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MARCH kicked off with Brown & Root International scooping top prize at Construction News's quality in construction awards.

Feeling less happy, however, were contractors on the Jubilee Line Extension, where design changes derailed the completion date. While JLE chiefs remained adamant trains would be running by March 28, 1998, other contractors were less sure, with one suggesting delays of up to 18 months.

Meanwhile, building bosses topped a Department of Trade and Industry list of disqualified directors. A DTI spokeswoman said construction had 'one of the worst records in this field'.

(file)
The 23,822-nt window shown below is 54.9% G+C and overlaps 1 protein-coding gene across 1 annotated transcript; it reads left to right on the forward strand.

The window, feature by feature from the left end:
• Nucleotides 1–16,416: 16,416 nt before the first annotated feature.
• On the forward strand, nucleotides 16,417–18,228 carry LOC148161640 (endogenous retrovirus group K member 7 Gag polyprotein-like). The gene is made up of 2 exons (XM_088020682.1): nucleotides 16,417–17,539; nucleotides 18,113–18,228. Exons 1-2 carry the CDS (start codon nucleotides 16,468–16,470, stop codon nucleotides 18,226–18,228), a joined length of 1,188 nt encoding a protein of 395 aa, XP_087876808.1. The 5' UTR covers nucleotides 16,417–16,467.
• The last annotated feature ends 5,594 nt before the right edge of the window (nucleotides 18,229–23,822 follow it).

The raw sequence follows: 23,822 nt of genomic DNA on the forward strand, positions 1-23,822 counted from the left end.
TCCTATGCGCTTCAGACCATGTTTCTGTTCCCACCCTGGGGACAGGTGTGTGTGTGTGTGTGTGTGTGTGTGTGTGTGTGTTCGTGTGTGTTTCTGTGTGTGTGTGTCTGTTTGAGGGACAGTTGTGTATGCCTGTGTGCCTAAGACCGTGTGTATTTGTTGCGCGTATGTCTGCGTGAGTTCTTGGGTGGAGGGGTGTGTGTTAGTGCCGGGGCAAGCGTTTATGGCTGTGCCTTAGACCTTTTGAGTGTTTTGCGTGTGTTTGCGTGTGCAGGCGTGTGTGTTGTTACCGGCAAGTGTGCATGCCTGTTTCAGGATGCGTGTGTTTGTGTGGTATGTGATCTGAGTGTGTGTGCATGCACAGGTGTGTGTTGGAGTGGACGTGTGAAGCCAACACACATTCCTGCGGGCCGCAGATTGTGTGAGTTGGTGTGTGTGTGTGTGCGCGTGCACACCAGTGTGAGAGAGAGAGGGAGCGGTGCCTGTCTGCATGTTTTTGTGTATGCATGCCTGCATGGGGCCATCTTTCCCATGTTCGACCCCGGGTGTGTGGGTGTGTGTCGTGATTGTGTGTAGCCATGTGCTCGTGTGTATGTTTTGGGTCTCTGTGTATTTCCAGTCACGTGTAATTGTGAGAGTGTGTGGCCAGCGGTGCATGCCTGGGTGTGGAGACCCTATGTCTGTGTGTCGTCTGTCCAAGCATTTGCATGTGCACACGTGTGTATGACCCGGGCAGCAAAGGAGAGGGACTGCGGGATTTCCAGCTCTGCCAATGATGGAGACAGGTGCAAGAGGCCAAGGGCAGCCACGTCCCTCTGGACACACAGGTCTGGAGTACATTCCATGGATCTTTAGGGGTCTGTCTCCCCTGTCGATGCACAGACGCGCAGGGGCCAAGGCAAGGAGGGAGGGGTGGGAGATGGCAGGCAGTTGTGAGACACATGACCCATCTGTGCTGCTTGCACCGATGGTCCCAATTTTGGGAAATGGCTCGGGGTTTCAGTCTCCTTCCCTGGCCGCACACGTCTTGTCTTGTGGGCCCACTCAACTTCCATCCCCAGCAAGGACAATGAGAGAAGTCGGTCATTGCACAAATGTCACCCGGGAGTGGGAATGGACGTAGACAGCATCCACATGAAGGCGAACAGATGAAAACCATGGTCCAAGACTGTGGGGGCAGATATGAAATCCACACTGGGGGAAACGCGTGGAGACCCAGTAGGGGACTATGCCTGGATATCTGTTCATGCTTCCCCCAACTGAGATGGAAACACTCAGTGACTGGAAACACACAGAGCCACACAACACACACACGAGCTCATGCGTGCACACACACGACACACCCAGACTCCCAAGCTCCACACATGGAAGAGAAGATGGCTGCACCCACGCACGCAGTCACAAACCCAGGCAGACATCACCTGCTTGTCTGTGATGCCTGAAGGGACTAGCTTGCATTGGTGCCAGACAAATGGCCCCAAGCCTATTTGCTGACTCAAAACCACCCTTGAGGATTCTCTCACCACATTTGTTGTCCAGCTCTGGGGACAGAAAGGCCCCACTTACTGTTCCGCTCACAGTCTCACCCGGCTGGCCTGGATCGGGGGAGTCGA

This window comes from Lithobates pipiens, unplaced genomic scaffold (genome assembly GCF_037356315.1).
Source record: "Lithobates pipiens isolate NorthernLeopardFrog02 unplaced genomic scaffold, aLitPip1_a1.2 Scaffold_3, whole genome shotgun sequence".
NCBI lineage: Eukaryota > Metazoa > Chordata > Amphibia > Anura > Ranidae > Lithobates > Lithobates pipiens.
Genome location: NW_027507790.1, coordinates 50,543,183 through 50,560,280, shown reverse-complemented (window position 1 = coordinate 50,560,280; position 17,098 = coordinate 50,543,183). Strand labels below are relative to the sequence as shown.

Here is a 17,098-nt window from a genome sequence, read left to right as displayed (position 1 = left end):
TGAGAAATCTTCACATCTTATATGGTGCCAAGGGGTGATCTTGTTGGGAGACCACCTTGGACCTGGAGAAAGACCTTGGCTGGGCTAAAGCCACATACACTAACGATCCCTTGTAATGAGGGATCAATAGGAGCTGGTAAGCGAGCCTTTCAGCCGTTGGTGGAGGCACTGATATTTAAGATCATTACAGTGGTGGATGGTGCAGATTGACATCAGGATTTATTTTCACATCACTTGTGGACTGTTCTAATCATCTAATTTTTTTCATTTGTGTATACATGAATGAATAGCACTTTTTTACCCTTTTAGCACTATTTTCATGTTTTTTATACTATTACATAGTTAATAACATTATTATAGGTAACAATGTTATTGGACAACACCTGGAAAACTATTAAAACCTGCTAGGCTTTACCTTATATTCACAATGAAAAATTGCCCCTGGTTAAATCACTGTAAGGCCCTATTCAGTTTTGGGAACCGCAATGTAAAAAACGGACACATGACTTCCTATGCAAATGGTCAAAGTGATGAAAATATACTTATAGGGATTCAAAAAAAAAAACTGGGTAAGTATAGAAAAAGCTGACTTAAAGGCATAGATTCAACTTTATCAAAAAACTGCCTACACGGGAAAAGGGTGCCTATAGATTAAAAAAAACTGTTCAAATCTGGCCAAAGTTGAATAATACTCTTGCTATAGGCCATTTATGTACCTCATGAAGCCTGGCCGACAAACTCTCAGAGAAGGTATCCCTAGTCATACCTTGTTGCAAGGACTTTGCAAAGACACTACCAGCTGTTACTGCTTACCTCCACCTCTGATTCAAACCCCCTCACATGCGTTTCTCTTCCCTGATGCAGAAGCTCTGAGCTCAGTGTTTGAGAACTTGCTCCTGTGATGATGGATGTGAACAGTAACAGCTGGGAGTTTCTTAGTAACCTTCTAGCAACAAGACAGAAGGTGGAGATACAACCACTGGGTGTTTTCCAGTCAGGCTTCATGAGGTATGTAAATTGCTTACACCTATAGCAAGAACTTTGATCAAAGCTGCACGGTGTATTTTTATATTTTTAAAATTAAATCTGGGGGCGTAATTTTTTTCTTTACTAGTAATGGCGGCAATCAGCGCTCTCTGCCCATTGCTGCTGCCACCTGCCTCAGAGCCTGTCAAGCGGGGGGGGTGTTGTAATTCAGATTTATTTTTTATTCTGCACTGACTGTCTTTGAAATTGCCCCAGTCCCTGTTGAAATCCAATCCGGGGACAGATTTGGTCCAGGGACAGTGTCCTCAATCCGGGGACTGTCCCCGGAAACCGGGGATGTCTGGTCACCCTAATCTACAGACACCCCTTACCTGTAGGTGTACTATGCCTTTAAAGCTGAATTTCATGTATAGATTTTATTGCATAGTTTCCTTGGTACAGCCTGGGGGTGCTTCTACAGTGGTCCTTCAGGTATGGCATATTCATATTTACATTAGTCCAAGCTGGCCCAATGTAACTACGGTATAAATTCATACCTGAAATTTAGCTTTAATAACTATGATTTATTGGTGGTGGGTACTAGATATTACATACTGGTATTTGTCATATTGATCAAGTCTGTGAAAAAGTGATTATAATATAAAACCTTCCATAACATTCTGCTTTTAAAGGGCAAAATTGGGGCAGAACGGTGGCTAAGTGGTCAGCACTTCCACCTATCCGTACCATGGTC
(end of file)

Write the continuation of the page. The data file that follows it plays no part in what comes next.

Protesters marched on Westminster to highlight the dangers of asbestos, particularly in '60s and '70s buildings. Ucatt general secretary George Brumwell said dust flaking off such buildings made them a 'time-bomb'.

British contractors were furious when foreign firms picked up the the bulk of a £200 million contract to build the new Parliamentary building in Westminster.

Plant giant JCB threatened to build more machines abroad if European Union labour laws were introduced in Britain.

The month ended with the collapse of the top tier of a multi-storey car park in Wolverhampton. Structural engineers demanded urgent testing of hundreds of multistorey car parks across the UK.

More than 700 people turned up to a CITB recruitment fair aimed at young women and members of ethnic minorities at Bircham Newton, Norfolk